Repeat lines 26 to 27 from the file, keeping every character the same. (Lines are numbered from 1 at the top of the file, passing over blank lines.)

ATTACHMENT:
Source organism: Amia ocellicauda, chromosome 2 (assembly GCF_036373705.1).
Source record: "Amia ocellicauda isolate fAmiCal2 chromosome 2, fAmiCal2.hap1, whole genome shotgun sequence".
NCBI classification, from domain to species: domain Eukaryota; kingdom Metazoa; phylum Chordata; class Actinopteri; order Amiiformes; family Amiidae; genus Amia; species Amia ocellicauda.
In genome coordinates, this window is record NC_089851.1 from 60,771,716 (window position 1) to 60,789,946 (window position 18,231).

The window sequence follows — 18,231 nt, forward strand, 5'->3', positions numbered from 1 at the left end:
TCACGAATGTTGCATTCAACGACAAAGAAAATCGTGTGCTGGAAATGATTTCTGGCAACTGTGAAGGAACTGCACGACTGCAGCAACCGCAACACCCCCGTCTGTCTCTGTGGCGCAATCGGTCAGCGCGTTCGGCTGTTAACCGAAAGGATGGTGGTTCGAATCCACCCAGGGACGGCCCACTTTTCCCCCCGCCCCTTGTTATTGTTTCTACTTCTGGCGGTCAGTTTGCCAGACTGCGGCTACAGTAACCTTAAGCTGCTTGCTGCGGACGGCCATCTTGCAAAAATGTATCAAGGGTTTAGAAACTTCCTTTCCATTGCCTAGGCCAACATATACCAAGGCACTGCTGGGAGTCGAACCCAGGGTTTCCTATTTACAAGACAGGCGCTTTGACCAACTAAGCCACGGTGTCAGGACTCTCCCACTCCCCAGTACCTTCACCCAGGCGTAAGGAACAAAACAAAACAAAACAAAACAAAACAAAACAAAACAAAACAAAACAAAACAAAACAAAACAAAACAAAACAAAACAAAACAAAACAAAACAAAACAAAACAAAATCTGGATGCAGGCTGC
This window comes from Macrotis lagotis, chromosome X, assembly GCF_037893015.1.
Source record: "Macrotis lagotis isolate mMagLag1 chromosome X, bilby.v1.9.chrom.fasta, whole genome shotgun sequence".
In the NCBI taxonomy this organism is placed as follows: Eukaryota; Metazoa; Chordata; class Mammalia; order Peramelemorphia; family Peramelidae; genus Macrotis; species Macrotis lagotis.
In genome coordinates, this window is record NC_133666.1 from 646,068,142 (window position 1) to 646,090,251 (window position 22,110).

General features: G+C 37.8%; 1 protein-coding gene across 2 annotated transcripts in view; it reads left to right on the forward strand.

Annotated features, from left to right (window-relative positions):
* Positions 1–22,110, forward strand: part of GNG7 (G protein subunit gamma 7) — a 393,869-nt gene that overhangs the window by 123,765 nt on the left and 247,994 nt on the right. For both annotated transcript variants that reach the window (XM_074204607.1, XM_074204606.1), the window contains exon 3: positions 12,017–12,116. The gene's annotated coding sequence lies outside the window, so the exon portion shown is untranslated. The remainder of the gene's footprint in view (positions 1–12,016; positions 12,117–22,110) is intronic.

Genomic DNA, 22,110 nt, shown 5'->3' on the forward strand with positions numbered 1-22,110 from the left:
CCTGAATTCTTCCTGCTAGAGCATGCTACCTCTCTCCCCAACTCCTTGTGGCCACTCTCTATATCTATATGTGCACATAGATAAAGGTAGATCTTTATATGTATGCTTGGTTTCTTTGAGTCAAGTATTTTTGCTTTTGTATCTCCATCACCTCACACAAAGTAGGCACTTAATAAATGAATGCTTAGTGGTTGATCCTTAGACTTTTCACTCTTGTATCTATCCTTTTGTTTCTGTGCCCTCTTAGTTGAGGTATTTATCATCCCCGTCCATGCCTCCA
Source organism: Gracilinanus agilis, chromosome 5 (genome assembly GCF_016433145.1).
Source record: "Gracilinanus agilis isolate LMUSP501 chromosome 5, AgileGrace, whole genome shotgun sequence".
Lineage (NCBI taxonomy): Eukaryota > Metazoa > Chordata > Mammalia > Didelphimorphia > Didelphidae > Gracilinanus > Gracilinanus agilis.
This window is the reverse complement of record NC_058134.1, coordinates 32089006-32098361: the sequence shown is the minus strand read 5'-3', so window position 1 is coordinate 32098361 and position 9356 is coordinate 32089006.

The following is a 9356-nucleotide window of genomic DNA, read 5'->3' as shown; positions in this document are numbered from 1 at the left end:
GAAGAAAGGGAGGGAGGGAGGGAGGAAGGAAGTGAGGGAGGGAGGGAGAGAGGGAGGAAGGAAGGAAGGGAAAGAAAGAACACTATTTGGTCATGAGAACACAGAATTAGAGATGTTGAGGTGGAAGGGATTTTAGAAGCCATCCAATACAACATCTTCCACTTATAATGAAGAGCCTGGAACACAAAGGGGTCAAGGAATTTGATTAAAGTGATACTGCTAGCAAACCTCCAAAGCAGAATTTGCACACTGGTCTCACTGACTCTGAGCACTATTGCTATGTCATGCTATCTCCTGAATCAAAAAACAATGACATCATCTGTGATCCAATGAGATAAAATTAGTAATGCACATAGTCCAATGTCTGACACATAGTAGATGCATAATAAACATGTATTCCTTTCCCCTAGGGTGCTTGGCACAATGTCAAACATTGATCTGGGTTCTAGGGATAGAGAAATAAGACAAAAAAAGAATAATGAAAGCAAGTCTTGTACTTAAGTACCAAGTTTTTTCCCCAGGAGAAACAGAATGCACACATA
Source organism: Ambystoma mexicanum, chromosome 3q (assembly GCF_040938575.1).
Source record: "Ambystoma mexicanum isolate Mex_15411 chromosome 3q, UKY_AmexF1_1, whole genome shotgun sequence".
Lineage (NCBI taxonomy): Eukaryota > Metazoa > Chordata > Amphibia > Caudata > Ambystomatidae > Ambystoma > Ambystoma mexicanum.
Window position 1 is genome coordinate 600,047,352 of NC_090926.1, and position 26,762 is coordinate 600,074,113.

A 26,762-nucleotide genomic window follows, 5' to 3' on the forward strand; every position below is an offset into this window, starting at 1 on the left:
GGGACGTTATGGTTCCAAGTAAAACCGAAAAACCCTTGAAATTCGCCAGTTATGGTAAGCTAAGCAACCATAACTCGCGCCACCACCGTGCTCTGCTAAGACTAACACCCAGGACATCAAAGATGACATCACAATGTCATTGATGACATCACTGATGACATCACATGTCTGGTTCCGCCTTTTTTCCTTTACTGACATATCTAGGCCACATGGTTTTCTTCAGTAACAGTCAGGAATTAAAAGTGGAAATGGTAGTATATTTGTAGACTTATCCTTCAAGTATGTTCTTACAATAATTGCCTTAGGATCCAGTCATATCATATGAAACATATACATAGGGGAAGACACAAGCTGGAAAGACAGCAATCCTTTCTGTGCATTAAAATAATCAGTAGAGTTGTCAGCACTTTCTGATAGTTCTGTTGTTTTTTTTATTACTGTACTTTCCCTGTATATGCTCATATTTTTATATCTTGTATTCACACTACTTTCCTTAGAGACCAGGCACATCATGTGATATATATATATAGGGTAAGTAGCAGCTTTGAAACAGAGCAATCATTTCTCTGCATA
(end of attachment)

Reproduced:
A 26,762-nucleotide genomic window follows, 5' to 3' on the forward strand; every position below is an offset into this window, starting at 1 on the left:
GGGACGTTATGGTTCCAAGTAAAACCGAAAAACCCTTGAAATTCGCCAGTTATGGTAAGCTAAGCAACCATAACTCGCGCCACCACCGTGCTCTGCTAAGACTAACACCCAGGACATCAAAGATGACATCACAATGTCATTGATGACATCACTGATGACATCACATGTCTGGTTCCGCCTTTTTTCCTTTACTGACATATCTAGGCCACATGGTTTTCTTCAGTAACAGTCAGGAATTAAAAGTGGAAATGGTAGTATATTTGTAGACTTATCCTTCAAGTATGTTCTTACAATAATTGCCTTAGGATCCAGTCATATCATATGAAACATATACATAGGGGAAGACACAAGCTGGAAAGACAGCAATCCTTTCTGTGCATTAAAATAATCAGTAGAGTTGTCAGCACTTTCTGATAGTTCTGTTGTTTTTTTTATTACTGTACTTTCCCTGTATATGCTCATATTTTTATATCTTGTATTCACACTACTTTCCTTAGAGACCAGGCACATCATGTGATATATATATATAGGGTAAGTAGCAGCTTTGAAACAGAGCAATCATTTCTCTGCATA